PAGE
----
Travel Health Tips From My Death Bed

Staying healthy while you travel can make a big difference on how much you enjoy your trip!
Staying healthy while you travel can make a big difference on how much you enjoy your trip!

So the title is a little dramatic, but I truly feel like death, so I’m going to run with it.

I’ve come down with some kind of illness that I got at the very end of my trip to Indonesia, and it’s the sickest I’ve been in a long, long time. I can’t move from my bed–I feel like I have the flu (terrible sore throat and headache plus achy muscles), except thrown in the mix just to make sure that I really feel like shit (literally) is that I have some gastro-intestinal issues as well. I won’t go into the details, but I am looking mighty svelte after not eating anything but saltines for the last three days. #bestdietever

I finally took some antibiotics and am starting to feel human again/am able to type. As I’ve had some time to think about things while being bed-ridden, I will grace you with some of the thoughts and travel tips that have occurred to me while being metaphorically sucker punched from the end of my trip. Read on so you can avoid being like me right now:

1) If you’re going to a foreign country where the water isn’t clean, don’t think you’ve got a digestive system made of steel and try to chance it. Stick to bottled water (both for drinking and for brushing your teeth). It’s annoying, and often produces a huge amount of plastic bottle waste, but it only takes one terrible bout of traveler’s diarrhea to convince you that every bottle of mineral water is well worth it. Many hotels will give you free bottled water in places where the water isn’t safe to drink. Try to recycle when you can, or ask if places you’re staying have big water purifiers/water jugs that you can refill your bottles at.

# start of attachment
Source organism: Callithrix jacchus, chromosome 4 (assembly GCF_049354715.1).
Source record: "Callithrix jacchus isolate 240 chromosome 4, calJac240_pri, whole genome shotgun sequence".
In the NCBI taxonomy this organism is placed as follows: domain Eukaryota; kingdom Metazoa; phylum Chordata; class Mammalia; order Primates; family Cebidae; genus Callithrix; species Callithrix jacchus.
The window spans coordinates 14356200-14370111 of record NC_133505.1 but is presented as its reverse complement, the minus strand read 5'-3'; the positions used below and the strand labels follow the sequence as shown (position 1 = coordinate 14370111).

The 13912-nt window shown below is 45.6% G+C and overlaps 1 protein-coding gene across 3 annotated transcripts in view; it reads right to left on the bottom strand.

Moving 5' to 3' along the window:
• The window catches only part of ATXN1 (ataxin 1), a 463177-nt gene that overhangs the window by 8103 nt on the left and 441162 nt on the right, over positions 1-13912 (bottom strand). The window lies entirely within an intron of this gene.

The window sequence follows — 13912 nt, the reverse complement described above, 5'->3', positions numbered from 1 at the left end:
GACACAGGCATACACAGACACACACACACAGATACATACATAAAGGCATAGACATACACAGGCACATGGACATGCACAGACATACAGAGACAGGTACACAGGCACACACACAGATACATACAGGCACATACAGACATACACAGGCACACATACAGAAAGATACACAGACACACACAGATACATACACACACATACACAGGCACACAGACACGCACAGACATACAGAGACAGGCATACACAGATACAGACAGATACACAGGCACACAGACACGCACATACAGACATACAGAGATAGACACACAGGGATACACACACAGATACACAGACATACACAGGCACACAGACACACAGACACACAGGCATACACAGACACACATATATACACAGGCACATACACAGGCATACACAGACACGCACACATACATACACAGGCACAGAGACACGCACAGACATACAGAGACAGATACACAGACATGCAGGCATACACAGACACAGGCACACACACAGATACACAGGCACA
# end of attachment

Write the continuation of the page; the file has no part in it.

2) Go to a health clinic or your doctor ahead of your trip and ask if they’ll give you a prescription of antibiotics (along with any other vaccines and medications you may need, depending on your destination) that you can take if you do get very sick. My friend that I was traveling with actually got sick before I did and she, too, felt debilitated before taking antibiotics. They will be incredibly handy to have if you need them, and filling a prescription for a $10 copay (or something comparable) at your U.S. pharmacy is likely less than you’d have to pay to buy antibiotics abroad.

3) I realized on this trip that as I get older, I’m less willing to sacrifice my health for eating very questionable looking street food. Don’t get me wrong–street food is still some of the best food you can find while traveling abroad, but be careful and wise about where and what you eat. If it looks as though the food might not be so clean, or has just been sitting out gathering bacteria, you can probably find another place to try that dish that may not have you regretting it for several days after. A good way to vet safe places to eat is whether or not other foreigners recommend it (that means they’ve eaten there and have suffered no terrible consequences) or if you can watch them prepare the food and know what’s going into your stomach.

4) Try to eat food that has been cooked. If not, and you need to get that mango smoothie (as I did), ask if they use mineral water to prepare the food and/or to make the ice. At first I felt a little sheepish, afraid that I was coming off like a completely uptight traveler that couldn’t just go with the flow–but once your health is compromised, your trip is, too. It’s much better just to be safe than sorry.